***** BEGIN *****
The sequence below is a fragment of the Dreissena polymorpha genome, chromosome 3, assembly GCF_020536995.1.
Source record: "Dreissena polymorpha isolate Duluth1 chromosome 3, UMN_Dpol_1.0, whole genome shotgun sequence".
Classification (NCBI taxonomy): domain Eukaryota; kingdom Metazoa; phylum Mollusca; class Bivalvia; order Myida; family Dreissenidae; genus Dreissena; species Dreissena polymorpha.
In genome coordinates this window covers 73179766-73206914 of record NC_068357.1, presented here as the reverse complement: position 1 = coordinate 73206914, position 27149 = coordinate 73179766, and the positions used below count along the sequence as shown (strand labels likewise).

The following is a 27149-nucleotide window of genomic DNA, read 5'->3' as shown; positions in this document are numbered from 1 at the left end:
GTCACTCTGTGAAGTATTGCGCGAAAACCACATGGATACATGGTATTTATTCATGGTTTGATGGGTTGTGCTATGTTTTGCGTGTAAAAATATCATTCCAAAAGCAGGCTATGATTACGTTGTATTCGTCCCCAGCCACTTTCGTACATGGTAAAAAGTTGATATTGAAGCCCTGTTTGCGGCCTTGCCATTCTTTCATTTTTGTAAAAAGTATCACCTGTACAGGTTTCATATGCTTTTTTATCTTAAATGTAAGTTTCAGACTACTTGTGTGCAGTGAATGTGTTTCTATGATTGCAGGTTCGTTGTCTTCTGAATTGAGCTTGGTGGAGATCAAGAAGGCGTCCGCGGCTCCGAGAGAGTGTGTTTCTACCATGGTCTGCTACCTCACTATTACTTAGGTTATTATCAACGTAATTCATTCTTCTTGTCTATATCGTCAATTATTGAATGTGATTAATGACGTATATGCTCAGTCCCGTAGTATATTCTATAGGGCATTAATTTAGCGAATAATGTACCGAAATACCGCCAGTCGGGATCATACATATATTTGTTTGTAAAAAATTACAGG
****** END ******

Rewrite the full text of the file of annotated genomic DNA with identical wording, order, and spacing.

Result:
The sequence below is a fragment of the Dreissena polymorpha genome, chromosome 3, assembly GCF_020536995.1.
Source record: "Dreissena polymorpha isolate Duluth1 chromosome 3, UMN_Dpol_1.0, whole genome shotgun sequence".
Classification (NCBI taxonomy): domain Eukaryota; kingdom Metazoa; phylum Mollusca; class Bivalvia; order Myida; family Dreissenidae; genus Dreissena; species Dreissena polymorpha.
In genome coordinates this window covers 73179766-73206914 of record NC_068357.1, presented here as the reverse complement: position 1 = coordinate 73206914, position 27149 = coordinate 73179766, and the positions used below count along the sequence as shown (strand labels likewise).

The following is a 27149-nucleotide window of genomic DNA, read 5'->3' as shown; positions in this document are numbered from 1 at the left end:
GTCACTCTGTGAAGTATTGCGCGAAAACCACATGGATACATGGTATTTATTCATGGTTTGATGGGTTGTGCTATGTTTTGCGTGTAAAAATATCATTCCAAAAGCAGGCTATGATTACGTTGTATTCGTCCCCAGCCACTTTCGTACATGGTAAAAAGTTGATATTGAAGCCCTGTTTGCGGCCTTGCCATTCTTTCATTTTTGTAAAAAGTATCACCTGTACAGGTTTCATATGCTTTTTTATCTTAAATGTAAGTTTCAGACTACTTGTGTGCAGTGAATGTGTTTCTATGATTGCAGGTTCGTTGTCTTCTGAATTGAGCTTGGTGGAGATCAAGAAGGCGTCCGCGGCTCCGAGAGAGTGTGTTTCTACCATGGTCTGCTACCTCACTATTACTTAGGTTATTATCAACGTAATTCATTCTTCTTGTCTATATCGTCAATTATTGAATGTGATTAATGACGTATATGCTCAGTCCCGTAGTATATTCTATAGGGCATTAATTTAGCGAATAATGTACCGAAATACCGCCAGTCGGGATCATACATATATTTGTTTGTAAAAAATTACAGG